The Securities and Exchange Commission gave out its second-largest whistleblower award ever to a former Monsanto financial executive who alerted it to accounting violations and improper financial reporting.
The $22.44 million award represented more than 28 percent of an $80 million penalty that Monsanto agreed to in order to settle charges that it had violated GAAP and misstated corporate earnings relating to its flagship weed killer Roundup. Whistleblower awards are capped at no more than 30 percent of a penalty over $1 million.
Besides paying the penalty, Monsanto agreed to improve its accounting controls and retain an independent compliance monitor to review its accounting procedures. The company neither admitted nor denied the allegations. "Monsanto remains committed to operating its business with the utmost integrity and transparency and in compliance with all applicable laws and regulations," a spokesperson said.
According to law firm Meissner Associates, which represented the whistleblower, an SEC investigation revealed that Monsanto’s lax internal controls failed to account for tens of millions of dollars in rebates given to retailers and distributors as incentives to drive sales of Roundup.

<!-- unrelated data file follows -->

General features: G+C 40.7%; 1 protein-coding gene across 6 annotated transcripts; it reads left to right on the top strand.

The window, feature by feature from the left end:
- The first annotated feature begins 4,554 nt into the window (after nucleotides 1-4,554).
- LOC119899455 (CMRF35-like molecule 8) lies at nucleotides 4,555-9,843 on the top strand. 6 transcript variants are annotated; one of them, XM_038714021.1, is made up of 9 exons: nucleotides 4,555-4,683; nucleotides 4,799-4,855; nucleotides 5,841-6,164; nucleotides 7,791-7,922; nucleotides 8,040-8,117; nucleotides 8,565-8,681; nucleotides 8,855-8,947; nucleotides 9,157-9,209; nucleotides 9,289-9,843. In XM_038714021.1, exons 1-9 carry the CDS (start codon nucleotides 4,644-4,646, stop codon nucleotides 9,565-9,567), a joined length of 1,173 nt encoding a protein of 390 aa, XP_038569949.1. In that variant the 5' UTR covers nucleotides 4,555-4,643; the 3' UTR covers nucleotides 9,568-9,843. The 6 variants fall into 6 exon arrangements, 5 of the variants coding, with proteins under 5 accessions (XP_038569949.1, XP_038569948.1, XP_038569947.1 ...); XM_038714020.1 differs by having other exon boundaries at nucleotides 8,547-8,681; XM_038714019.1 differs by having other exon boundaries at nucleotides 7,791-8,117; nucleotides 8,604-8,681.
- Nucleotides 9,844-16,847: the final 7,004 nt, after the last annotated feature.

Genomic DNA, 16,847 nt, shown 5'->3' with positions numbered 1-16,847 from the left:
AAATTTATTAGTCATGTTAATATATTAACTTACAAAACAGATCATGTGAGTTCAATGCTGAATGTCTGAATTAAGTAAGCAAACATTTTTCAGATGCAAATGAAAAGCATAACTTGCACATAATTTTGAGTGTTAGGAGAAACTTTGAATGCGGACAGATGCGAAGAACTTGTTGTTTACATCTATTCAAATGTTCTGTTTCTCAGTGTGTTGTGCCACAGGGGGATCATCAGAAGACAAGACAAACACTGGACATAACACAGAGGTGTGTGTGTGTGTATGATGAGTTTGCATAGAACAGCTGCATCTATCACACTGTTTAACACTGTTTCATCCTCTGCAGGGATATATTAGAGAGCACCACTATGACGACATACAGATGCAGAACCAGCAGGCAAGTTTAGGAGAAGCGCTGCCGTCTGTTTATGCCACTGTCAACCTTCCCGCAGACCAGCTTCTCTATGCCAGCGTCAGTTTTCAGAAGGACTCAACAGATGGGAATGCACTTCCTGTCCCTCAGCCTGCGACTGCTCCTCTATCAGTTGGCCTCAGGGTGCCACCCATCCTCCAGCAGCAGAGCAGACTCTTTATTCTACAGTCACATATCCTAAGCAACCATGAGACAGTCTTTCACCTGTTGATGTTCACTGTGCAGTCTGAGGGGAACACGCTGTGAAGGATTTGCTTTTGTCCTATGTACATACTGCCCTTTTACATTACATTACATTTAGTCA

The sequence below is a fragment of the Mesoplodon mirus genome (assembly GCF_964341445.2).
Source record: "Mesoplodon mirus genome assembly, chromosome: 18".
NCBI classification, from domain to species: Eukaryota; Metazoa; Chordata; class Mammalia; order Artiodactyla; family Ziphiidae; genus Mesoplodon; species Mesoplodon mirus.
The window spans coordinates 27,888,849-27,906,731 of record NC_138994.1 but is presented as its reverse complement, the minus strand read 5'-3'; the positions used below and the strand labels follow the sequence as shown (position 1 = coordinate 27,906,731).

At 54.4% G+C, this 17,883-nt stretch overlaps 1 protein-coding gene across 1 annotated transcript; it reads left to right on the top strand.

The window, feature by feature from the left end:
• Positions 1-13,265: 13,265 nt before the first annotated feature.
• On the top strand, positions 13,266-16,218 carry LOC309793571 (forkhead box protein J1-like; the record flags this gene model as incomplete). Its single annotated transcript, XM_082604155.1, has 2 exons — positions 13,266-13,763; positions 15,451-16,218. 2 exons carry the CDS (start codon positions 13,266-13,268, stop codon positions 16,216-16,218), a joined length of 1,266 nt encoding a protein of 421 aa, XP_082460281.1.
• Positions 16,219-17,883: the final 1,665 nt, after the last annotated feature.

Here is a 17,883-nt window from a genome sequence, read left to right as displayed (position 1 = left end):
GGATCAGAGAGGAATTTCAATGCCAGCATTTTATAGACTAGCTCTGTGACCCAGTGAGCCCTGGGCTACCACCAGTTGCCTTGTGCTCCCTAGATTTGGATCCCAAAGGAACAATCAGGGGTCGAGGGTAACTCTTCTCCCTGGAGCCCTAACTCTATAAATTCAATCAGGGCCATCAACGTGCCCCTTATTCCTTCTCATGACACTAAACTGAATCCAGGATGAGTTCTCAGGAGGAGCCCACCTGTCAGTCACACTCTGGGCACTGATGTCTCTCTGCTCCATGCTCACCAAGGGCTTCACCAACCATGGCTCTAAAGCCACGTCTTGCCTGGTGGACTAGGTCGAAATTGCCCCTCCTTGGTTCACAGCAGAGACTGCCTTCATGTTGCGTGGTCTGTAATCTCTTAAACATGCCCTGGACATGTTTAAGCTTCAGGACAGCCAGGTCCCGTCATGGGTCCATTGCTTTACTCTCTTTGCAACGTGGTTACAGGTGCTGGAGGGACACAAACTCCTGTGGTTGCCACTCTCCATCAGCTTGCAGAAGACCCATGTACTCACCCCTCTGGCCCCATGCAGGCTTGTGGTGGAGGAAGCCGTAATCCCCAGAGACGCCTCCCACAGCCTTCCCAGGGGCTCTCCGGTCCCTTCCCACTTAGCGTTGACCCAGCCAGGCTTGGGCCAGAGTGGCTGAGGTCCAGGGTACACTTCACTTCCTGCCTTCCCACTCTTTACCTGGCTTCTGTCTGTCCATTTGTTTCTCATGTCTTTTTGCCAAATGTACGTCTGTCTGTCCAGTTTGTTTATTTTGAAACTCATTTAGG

“Company employees are in unique positions behind-the-scenes to unravel complex or deeply buried wrongdoing. Without this whistleblower’s courage, information, and assistance, it would have been extremely difficult for law enforcement to discover this securities fraud on its own,” said Jane Norberg, acting chief of the SEC’s Office of the Whistleblower, in a statement.
“I applaud the SEC for how quickly they took action in responding to my submission and the tremendous effort put forward in this case,” the whistleblower, whose anonymity is protected by the commission, said in a statement. “The agency performed an invaluable public service in creating its whistleblower program – my hope is that others will stand up for investors by doing the right thing and bring forward information related to corporate wrongdoing. I believe the case will raise awareness of the gaps that still exist today with respect to auditor independence and result in regulators looking closer at this issue and ultimately bring new rules forward to mitigate the impact this has on investors.”
“We are extremely pleased with the award granted to our client and especially with the SEC’s persistence in undertaking a highly complex investigation of accounting weaknesses at Monsanto, which aggressively fought the case all along,” said Stuart Meissner, who represented the whistleblower. He noted in a statement that his client only shared his concerns with the SEC after first trying to correct the issues internally.
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